January 8, 2021
Sedona /sɪˈdoʊnə/ is a city that straddles the county line between Coconino and Yavapai counties in the northern Verde Valley region of Arizona. As of the 2010 census, its population was 10,031. It lies within the Coconino National Forest.
Sedona's main attraction is its array of red sandstone formations. The formations appear to glow in brilliant orange and red when illuminated by the rising or setting sun. The red rocks form a popular backdrop for many activities, ranging from spiritual pursuits to the hundreds of hiking and mountain biking trails.
Sedona was named after Sedona Arabella Miller Schnebly (1877–1950), the wife of Theodore Carlton Schnebly, the city's first postmaster, who was celebrated for her hospitality and industriousness. Her mother, Amanda Miller, claimed to have made the name up because "it sounded pretty".
The first Anglo settler, John J. Thompson, moved to Oak Creek Canyon in 1876, an area well known for its peach and apple orchards. The early settlers were farmers and ranchers. In 1902, when the Sedona post office was established, there were 55 residents. In the mid-1950s, the first telephone directory listed 155 names. Some parts of the Sedona area were not electrified until the 1960s.
Sedona began to develop as a tourist destination, vacation-home and retirement center in the 1950s. Most of the development seen today was constructed in the 1980s and 1990s. As of 2007, there are no large tracts of undeveloped land remaining.
Important early settlers included the Steele family, originally of Scotland.
Chapel of the Holy Cross
In 1956, construction of the Chapel of the Holy Cross was completed. The chapel rises 70 feet out of a 1,000-foot redrock cliff. The most prominent feature of the chapel is the cross. Later a chapel was added. Inside the chapel there is a window and a cross with benches and pews.
Sedona played host to more than sixty Hollywood productions from the first years of movies into the 1970s. Stretching as far back as 1923, Sedona's red rocks were a fixture in major Hollywood productions—including films such as Angel and the Badman, Desert Fury, Blood on the Moon, Johnny Guitar, The Last Wagon, and 3:10 to Yuma. However, the surroundings typically were identified to audiences as the terrain of Texas, California, Nevada, and even Canada–US border territory.
The town even lent its name to the 2011 film Sedona.
West Sedona – Route 89A
Sedona is located in the interior chaparral, semi desert grassland, Great Basin conifer woodland biomes of northern Arizona. Sedona has mild winters and warm summers.
According to the United States Census Bureau, the city has a total area of 19.2 square miles, of which 0.04 square miles, or 0.22%, is water.
Sedona interior chaparral has many shrubs and small tree species of Quercus turbinella, Rhus ovata, and a large population of Quercus palmeri. The Great Basin woodland has many small to medium trees of Pinus monopylla Var. fallax, Juniperus arizonica, Juniperus deppeana, Juniperus osteosperma, Juniperus monosperma, a large population of Cupressus glabra. At higher elevations in oak creek canyon Juniperus virginiana, Pinus edulis, and other pines occur.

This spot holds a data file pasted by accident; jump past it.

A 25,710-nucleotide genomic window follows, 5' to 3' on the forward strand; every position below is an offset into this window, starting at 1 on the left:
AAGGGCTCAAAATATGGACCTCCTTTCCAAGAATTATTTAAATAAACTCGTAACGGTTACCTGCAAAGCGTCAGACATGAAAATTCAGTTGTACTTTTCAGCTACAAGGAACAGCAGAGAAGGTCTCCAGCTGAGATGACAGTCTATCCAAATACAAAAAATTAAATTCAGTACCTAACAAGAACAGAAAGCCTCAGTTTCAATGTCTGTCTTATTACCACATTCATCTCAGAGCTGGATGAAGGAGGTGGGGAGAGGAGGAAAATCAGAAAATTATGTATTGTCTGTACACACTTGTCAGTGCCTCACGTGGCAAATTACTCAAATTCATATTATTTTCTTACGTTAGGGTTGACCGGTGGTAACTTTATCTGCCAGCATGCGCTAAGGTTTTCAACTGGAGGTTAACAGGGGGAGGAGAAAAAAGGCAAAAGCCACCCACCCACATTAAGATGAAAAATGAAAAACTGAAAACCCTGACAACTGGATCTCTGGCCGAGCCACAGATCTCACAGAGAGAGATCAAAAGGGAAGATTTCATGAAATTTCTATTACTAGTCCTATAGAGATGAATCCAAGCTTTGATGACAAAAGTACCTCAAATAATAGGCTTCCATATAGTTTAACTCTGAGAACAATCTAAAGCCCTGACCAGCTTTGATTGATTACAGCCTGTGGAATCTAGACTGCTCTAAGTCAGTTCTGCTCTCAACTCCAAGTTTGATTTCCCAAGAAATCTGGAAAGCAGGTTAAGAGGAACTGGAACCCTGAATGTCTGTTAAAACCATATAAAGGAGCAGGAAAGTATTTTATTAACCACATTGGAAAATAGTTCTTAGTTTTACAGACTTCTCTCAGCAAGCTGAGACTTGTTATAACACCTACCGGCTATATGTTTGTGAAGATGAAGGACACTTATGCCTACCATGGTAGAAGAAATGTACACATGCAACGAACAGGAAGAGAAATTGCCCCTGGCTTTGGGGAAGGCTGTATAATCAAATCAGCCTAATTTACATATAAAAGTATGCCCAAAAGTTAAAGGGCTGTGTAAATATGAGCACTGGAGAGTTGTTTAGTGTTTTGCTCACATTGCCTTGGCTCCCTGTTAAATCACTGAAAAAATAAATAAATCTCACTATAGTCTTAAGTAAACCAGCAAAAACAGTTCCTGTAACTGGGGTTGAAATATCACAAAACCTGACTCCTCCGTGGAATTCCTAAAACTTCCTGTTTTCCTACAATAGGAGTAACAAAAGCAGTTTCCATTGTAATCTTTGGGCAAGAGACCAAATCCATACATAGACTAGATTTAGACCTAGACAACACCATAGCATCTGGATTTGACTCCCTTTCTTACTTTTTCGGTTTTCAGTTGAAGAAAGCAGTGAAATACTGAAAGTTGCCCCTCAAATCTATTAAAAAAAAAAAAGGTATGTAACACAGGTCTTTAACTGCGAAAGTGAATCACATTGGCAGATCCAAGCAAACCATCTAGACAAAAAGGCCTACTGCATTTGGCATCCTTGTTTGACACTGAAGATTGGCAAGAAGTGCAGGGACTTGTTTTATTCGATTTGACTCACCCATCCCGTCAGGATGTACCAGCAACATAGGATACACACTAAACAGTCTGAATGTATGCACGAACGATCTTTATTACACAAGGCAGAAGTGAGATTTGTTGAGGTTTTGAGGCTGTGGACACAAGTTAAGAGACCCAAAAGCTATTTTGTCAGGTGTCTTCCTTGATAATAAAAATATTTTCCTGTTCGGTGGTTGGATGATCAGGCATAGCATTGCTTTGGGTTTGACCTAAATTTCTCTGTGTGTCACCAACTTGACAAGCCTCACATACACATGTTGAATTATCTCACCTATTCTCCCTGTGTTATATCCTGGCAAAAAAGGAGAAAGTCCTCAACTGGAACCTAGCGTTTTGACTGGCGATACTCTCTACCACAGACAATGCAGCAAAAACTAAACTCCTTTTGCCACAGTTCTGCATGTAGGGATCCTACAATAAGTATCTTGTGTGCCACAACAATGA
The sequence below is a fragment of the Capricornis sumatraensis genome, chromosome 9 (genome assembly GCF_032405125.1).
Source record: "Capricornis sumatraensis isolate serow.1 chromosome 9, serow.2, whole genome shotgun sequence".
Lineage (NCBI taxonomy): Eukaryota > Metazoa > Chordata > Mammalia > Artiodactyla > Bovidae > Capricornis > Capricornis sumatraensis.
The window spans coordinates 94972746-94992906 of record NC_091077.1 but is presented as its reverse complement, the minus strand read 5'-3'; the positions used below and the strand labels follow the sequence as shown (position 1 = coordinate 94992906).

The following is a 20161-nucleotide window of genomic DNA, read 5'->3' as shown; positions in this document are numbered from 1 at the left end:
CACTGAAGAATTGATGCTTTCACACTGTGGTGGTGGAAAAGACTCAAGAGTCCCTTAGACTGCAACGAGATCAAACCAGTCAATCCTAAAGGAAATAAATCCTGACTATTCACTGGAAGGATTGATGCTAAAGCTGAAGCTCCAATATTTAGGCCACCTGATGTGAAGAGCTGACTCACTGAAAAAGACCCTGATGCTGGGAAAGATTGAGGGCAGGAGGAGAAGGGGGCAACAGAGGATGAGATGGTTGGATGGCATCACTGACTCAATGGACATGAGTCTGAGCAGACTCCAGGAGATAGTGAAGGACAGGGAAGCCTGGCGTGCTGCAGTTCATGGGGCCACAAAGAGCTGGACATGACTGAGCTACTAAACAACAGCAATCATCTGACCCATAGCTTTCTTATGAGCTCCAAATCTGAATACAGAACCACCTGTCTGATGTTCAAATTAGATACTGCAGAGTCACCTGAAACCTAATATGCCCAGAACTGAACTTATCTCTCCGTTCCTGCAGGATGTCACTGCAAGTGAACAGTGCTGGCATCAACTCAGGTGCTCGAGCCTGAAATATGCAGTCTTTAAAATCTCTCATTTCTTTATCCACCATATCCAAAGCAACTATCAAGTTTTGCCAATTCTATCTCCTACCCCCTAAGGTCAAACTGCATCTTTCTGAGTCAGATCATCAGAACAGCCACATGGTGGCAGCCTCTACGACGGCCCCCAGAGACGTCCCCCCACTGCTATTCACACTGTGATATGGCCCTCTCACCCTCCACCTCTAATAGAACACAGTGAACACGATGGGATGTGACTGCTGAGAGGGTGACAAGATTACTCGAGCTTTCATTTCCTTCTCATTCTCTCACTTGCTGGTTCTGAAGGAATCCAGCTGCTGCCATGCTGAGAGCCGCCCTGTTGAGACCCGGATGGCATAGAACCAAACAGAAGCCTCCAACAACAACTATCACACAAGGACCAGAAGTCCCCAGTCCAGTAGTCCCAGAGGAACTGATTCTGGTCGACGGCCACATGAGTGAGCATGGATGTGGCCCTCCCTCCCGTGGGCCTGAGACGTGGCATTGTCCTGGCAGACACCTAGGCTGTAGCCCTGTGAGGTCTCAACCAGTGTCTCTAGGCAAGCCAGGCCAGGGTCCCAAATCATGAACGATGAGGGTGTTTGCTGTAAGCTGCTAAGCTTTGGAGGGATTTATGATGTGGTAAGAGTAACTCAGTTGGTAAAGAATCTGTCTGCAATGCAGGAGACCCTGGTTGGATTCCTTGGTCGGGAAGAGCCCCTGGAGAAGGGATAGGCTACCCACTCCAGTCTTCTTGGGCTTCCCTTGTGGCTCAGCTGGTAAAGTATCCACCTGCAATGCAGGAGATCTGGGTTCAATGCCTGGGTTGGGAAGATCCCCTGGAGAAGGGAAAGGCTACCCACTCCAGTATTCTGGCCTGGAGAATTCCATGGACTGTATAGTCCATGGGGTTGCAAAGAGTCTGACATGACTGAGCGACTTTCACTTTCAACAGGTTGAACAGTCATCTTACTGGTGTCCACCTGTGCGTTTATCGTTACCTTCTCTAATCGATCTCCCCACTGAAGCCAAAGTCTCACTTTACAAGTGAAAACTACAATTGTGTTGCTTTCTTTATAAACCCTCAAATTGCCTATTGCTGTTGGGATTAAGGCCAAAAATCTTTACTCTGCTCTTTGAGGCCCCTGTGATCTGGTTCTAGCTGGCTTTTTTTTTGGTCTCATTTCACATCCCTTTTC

The red rocks of Sedona are formed by a unique layer of rock known as the Schnebly Hill Formation. The Schnebly Hill Formation is a thick layer of red to orange-colored sandstone found only in the Sedona vicinity. The sandstone, a member of the Supai Group, was deposited during the Permian Period.
Sedona has a temperate semi-arid climate. In January, the average high temperature is 57 °F with a low of 31 °F. In July, the average high temperature is 97 °F with a low of 64 °F. Annual precipitation is just over 19 inches.
Census Pop. %±
1970 2,022 —
1980 5,368 165.5%
1990 7,720 43.8%
2000 10,192 32.0%
2010 10,031 −1.6%
2019 (est.) 10,339 3.1%
As of the census of 2000, there were 10,192 people, 4,928 households, and 2,863 families residing in the city. The population density was 548.0 people per square mile. There were 5,684 housing units at an average density of 305.6 per square mile. The racial makeup of the city was 92.2% White, 0.5% Black or African American, 0.5% Native American, 0.9% Asian, 0.1% Pacific Islander, 4.3% from other races, and 1.6% from two or more races. 8.9% of the population were Hispanic or Latino of any race.
At the 2000 census there were 7,229 people living in the Yavapai County (western) portion of the city (70.9% of its population) and 2,963 living in the Coconino County (eastern) portion (29.1%). By land area Yavapai had 66.2% of its area, versus 33.8% for Coconino.
There were 4,928 households, out of which 15.8% had children under the age of 18 living with them, 48.6% were married couples living together, 6.6% had a female householder with no husband present, and 41.9% were non-families. 32.2% of all households were made up of individuals, and 14.2% had someone living alone who was 65 years of age or older. The average household size was 2.06 and the average family size was 2.52.
In the city, the population was spread out, with 13.7% under the age of 18, 4.5% from 18 to 24, 21.2% from 25 to 44, 35.0% from 45 to 64, and 25.6% who were 65 years of age or older. The median age was 50 years. For every 100 females, there were 88.1 males. For every 100 females age 18 and over, there were 85.9 males.
The median income for a household in the city was $44,042, and the median income for a family was $52,659. Males had a median income of $32,067 versus $24,453 for females. The per capita income for the city was $31,350. About 4.7% of families and 9.7% of the population were below the poverty line, including 12.1% of those under age 18 and 5.0% of those age 65 or over.